Abu Dhabi Education Council (ADEC) has conducted Student and Parent Satisfaction Surveys in Abu Dhabi Schools for year 2012/2013 part of its policy to measure the satisfaction levels of all stakeholders, which include parents, students, principals, and teachers of the public and private schools in the Emirate of Abu Dhabi. These efforts endeavor to promote the culture of research and community engagement, as research outcomes lead to informed decision making at various levels.

Dr. Mugheer Khamis Al Khaili, Director General of (ADEC), said that ADEC is keen to receive continuous feedback from various stakeholders who play a key role in the educational process as no plans or directives can be fruitful unless fully supported by them.

ADEC is engaging in transparent communication with various stakeholders in order to widen their active participation in the planning and evaluation of different aspects of education. These two surveys serve as an external tool for objectively evaluating the quality of teaching and learning by students and parents, Dr. Al Khaili said.

“ADEC encourages the engagement of all sectors and all types of schools in order to achieve its strategic goal of developing the educational system. All stakeholders are partners in developing, implementing and evaluating educational plans,” Dr. Al Khaili added.

Questions of this year’s surveys address various areas directly related to the physical and social aspects of learning environment at schools. These included parent satisfaction with engagement in decision making at schools, teaching and learning techniques, local culture and heritage in curriculum, academic and career guidance, and student development for meeting labor market requirements. In addition, the surveys allowed participants to make additional comments that they wish to communicate to ADEC.

“This comes in line with ADEC’s 10-year strategic plan aiming at developing the educational system in the Emirate of Abu Dhabi in accordance with the highest international standards. The ultimate goal is to ensure that graduates have the skills necessary to meet labor market requirements and to proactively contribute to achieving the goals of socio-economic development,” Dr. Al Khaili pointed out.

Dr. Masood Badri, ADEC’s Executive Director of Research, Planning ‘&’ Performance Management, said that this new experience shows that parents and G5-G12 students are eager to answer ADEC surveys and have an access to survey results.

“So far, response rates are high and promising. Participation in the parent survey is expected to exceed that of last year, i.e. more than 50,000 respondents. This is also true when it comes to the student survey. As many as 25% or more of the targeted participants are expected to participate in the surveys. However, we encourage all parents and students to take part in order to obtain their feedback on a wide variety of issues related to education,” Dr. Badri added.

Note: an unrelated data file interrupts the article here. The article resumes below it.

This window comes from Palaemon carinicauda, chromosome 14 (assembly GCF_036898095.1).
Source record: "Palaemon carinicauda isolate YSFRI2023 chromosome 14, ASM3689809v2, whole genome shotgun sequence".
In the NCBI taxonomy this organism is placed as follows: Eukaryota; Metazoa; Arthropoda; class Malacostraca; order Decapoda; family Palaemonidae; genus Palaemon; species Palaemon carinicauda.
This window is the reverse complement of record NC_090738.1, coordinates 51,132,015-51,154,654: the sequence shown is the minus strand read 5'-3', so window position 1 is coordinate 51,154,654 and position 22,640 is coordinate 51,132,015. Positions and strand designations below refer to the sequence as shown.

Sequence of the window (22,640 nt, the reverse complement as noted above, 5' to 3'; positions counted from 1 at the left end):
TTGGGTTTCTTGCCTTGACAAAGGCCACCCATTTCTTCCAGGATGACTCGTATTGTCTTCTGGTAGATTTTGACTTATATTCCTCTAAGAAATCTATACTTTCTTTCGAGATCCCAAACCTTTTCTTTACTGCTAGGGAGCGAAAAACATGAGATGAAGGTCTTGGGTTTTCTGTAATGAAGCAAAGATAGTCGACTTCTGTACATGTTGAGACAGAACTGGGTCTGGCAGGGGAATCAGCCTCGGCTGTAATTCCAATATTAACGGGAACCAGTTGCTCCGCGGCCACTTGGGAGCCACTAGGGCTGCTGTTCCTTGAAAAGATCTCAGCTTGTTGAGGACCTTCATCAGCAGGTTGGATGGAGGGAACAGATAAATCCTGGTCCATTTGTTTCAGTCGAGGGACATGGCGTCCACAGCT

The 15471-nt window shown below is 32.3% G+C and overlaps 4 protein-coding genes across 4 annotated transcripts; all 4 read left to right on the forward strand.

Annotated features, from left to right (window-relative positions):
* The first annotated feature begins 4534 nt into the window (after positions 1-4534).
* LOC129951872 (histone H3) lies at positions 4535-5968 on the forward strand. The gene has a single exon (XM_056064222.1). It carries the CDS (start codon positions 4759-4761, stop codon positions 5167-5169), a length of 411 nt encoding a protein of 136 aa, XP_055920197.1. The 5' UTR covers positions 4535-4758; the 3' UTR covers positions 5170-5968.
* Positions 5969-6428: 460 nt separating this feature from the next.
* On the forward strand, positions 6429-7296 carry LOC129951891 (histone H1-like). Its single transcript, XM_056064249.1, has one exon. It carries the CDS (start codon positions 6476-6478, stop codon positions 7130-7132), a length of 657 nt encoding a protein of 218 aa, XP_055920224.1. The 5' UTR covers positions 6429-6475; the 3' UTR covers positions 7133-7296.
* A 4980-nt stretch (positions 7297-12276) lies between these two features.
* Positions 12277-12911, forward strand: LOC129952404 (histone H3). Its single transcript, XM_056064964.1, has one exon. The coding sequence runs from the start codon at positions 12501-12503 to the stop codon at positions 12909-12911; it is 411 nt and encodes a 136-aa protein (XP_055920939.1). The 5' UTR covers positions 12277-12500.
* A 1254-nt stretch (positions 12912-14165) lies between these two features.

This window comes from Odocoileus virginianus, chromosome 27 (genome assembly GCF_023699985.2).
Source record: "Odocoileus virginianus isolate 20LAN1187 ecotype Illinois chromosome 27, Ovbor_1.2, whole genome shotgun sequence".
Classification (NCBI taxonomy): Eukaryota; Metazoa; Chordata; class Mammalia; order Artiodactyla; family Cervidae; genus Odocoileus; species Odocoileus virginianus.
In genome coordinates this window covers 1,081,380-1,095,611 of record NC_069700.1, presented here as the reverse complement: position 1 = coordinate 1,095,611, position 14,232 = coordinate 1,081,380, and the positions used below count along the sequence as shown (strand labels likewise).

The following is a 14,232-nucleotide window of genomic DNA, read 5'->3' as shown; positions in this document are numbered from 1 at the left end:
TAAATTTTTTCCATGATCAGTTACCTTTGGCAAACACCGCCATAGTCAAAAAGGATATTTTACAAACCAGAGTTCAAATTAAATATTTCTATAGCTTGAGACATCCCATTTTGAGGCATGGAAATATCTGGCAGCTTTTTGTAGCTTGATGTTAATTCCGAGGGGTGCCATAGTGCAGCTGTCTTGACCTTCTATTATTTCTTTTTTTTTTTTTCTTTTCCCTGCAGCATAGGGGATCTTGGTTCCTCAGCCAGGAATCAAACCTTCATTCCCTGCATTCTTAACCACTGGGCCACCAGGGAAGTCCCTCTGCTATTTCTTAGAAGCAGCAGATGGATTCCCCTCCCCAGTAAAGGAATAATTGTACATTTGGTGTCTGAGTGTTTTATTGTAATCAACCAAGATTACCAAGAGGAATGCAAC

Targeted participants keep communicating with the Research Office and relevant teams in Abu Dhabi, Al Ain and Al Gharbia educational offices, he pointed out.

The survey results will be made available by ADEC, in a transparent and objective way, to all those interested. In addition, periodic press releases will be issued to announce the results. A final report will be issued and combine feedback gathered from students and parents on common issues.

Speaking about key results, Dr. Badri shed light on some key results of this year’s surveys. Many parents asked for more effective collaboration between parents, school and community; more attention to the basic and local culture related subject areas; less student assessment requirements (projects, research) particularly in C3 schools; and more effective academic and career guidance.

52% of the participating parents are females, while 48% are males.

Out of the 40,000 parents who responded to the survey so far, 90% said that at least one parent is working: 26% said that both parents are working full time, while 64% said that only one parent works full time.

As for satisfaction with student achievements in various subject areas, results indicated that average levels are relatively low. The highest satisfaction level is associated with Islamic Education (62%), and the lowest with Arabic (57.4%), English (57.6%) and Math (58.1%).

Results show that a significant percentage of public and private school students from various grade levels receive private lessons. 20775 parents, i.e. 47% of participants so far, said that their children received private lessons in Arabic, English, Math and Science.

As for the average time spent by students on studying and performing homework per day, results show that only 6% of students spend 3 hours or more on these activities on a daily basis, while 51% spend one hour or less.